Any evidence he provides could determine whether or not any MLB players are charged with drug offenses and possibly suspended. The media reports have stated more than a dozen players could be implicated, making it one of the biggest doping scandals in the history of American professional sports.
Various U.S. news media outlets, led by the sports network ESPN on Tuesday night, cited unidentified sources saying Anthony Bosch, the founder of the now defunct Biogenesis of America clinic, would co-operate with the MLB's investigation.
MLB declined to comment on the media reports and Reuters was unable to independently confirm if Bosch had agreed to cooperate with the investigation.
But Bosch's lawyer, Susy Ribero-Ayala, said: "There are pending investigations and litigation, so we cannot comment at this time."
Bosch has repeatedly denied accusations he administered banned drugs to players and had declined to cooperate with the MLB investigation that was launched after the Miami New Times published the allegations and named some of the sport's biggest players as his customers.
In March, MLB filed a lawsuit against Bosch in an attempt to get him to cooperate. The media reports suggested the lawsuit would be dropped if he provided evidence, though this could not be confirmed.
Charles Strouse, the editor of the Miami New Times, said his publication had been unable to confirm whether Bosch had agreed to speak with the MLB, but said he would welcome such a development. "It's been months and we felt there was enough evidence from the start," he said.
The players who were identified have all denied any wrongdoing.
One of them, New York Yankees third baseman Alex Rodriguez, earlier this year, through his attorney, denied being Bosch's patient and said the documents that have been referred to by the Miami New Times are not legitimate. He has threatened legal action to protect his reputation.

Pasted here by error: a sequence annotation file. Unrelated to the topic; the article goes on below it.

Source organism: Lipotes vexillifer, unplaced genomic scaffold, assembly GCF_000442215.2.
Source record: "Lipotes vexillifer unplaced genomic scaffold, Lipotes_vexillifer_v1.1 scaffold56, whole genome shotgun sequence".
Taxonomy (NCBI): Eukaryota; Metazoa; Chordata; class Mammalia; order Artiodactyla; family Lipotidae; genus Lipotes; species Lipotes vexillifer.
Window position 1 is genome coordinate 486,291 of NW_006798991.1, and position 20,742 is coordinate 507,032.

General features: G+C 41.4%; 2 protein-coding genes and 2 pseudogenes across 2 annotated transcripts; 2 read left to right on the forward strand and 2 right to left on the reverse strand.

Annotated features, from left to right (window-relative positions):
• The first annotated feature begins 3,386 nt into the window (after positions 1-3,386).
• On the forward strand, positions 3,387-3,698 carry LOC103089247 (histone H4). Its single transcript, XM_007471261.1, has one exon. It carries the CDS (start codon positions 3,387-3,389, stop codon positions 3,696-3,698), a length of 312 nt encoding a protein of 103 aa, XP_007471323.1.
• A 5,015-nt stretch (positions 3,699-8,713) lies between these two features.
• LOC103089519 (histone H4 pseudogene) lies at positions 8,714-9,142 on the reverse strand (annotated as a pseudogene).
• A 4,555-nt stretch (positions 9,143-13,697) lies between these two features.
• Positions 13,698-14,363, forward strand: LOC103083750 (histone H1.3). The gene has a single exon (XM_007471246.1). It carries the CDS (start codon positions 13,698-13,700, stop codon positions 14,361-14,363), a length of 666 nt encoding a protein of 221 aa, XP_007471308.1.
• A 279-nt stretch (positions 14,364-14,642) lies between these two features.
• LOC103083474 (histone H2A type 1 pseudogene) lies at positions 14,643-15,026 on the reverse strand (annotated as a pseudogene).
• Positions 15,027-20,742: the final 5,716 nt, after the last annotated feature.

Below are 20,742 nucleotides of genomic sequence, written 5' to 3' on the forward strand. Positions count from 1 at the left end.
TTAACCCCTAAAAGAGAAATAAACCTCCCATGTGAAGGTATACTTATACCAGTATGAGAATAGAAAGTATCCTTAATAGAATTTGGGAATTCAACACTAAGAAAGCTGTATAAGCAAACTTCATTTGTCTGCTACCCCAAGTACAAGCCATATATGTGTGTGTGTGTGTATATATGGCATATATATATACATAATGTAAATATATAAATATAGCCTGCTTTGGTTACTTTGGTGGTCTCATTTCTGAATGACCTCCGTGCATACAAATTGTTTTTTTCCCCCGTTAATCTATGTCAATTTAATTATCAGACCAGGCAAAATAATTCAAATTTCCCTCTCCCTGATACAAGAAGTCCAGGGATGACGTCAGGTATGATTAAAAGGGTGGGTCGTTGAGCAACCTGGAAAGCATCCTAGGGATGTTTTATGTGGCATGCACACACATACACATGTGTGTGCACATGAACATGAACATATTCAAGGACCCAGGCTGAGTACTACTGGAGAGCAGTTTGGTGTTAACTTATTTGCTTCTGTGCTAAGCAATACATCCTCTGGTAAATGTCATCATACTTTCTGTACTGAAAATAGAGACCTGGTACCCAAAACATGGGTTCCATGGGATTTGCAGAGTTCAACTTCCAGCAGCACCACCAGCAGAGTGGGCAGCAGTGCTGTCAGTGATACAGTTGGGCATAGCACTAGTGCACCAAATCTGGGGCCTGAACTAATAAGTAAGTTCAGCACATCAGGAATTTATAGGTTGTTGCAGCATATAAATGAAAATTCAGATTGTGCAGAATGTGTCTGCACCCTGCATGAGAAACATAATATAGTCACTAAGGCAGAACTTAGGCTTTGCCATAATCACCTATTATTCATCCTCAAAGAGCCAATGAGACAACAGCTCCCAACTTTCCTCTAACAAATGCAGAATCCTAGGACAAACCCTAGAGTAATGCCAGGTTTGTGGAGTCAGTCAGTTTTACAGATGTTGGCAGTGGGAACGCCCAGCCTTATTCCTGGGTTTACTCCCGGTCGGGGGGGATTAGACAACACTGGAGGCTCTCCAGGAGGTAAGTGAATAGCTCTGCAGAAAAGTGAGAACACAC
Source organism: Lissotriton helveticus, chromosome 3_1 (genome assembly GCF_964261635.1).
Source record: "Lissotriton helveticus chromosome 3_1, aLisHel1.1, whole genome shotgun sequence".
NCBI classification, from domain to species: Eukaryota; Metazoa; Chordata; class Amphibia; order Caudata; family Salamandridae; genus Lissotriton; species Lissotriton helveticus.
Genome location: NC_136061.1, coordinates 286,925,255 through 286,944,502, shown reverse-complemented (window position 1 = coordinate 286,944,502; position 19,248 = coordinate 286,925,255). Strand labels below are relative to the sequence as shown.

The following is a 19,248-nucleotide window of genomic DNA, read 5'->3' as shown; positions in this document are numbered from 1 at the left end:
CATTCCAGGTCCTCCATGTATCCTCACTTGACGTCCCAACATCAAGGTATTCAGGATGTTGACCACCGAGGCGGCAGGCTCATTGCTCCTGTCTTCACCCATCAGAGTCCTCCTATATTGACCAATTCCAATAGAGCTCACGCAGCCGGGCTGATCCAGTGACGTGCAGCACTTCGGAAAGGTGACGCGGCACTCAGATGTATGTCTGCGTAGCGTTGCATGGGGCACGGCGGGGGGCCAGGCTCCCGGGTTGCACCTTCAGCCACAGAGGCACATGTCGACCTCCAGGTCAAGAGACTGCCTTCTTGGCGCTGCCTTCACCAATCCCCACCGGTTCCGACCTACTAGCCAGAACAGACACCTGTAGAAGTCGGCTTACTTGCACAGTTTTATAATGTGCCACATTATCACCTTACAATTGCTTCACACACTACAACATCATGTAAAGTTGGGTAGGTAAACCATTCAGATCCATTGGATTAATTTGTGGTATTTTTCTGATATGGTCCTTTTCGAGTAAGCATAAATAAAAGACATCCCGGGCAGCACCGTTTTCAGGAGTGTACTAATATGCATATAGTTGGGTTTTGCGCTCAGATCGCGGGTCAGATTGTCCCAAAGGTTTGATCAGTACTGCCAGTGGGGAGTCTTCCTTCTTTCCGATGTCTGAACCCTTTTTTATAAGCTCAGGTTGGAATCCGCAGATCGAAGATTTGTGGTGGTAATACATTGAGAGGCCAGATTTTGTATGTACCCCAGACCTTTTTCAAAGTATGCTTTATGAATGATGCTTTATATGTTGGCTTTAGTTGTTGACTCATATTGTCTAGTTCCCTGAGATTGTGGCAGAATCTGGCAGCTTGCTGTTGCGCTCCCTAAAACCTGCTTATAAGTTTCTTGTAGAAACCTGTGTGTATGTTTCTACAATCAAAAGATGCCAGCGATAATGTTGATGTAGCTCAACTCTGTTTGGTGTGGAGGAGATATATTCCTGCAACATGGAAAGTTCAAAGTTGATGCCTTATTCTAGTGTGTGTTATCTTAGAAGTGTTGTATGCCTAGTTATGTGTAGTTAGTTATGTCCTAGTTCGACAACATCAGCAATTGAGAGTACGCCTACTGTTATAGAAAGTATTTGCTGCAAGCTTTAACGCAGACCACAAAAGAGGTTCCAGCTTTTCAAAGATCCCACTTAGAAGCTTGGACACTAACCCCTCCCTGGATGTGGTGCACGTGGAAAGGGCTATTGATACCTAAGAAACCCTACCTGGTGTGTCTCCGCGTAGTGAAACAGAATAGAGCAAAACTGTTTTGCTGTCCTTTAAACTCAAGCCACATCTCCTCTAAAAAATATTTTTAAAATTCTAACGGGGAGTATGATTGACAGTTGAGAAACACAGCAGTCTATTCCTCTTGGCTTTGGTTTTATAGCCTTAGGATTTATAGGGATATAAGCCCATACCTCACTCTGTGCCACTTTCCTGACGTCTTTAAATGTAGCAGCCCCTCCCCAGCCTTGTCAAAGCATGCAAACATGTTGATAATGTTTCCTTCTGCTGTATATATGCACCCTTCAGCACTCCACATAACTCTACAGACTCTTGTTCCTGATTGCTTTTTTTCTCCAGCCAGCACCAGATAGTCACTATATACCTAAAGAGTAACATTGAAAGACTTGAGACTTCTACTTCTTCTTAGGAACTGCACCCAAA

A spokesman for Rodriguez did not return calls seeking comment.
Michael Weiner, executive director of the Major League Baseball Players Association, said reports that players would be suspended were premature.
"The Players Association has been in regular contact with the Commissioner's Office regarding the Biogenesis investigation. They are in the process of interviewing players and every player has been or will be represented by an attorney from the Players Association," he said in a statement.
"The Commissioner's Office has assured us that no decisions regarding discipline have been made or will be made until those interviews are completed. It would be unfortunate if anyone prejudged those investigations," Weiner added.
The news reports come at a sensitive time for MLB, given the sport is trying to get re-admitted to the Olympics. Just days ago, the International Olympic Committee announced that baseball and softball had been included on a shortlist of sports for the 2020 Olympics.
MLB has a murky history concerning doping allegations and the sport's administrators have been heavily criticized in the past for a lax approach, including being accused of turning a blind eye to steroid users, not conducting enough tests and failing to impose stiff penalties.
In 2005, the IOC kicked baseball, and softball, off the Olympic program. They became the first sports to be cut from the Games since polo in 1936.
The IOC did not specify why baseball was axed but some IOC members said MLB's approach to doping was among the reasons.
MLB has since vowed to take a tougher stance against doping and help the sport get re-admitted to the Olympics.
Wrestling and squash were also on the IOC's list but only one of the sports will get approval for 2020. The IOC membership will cast their votes in Argentina in September.
(Reporting by David Adams and Tom Brown; Writing by Julian Linden; Editing by L Gevirtz)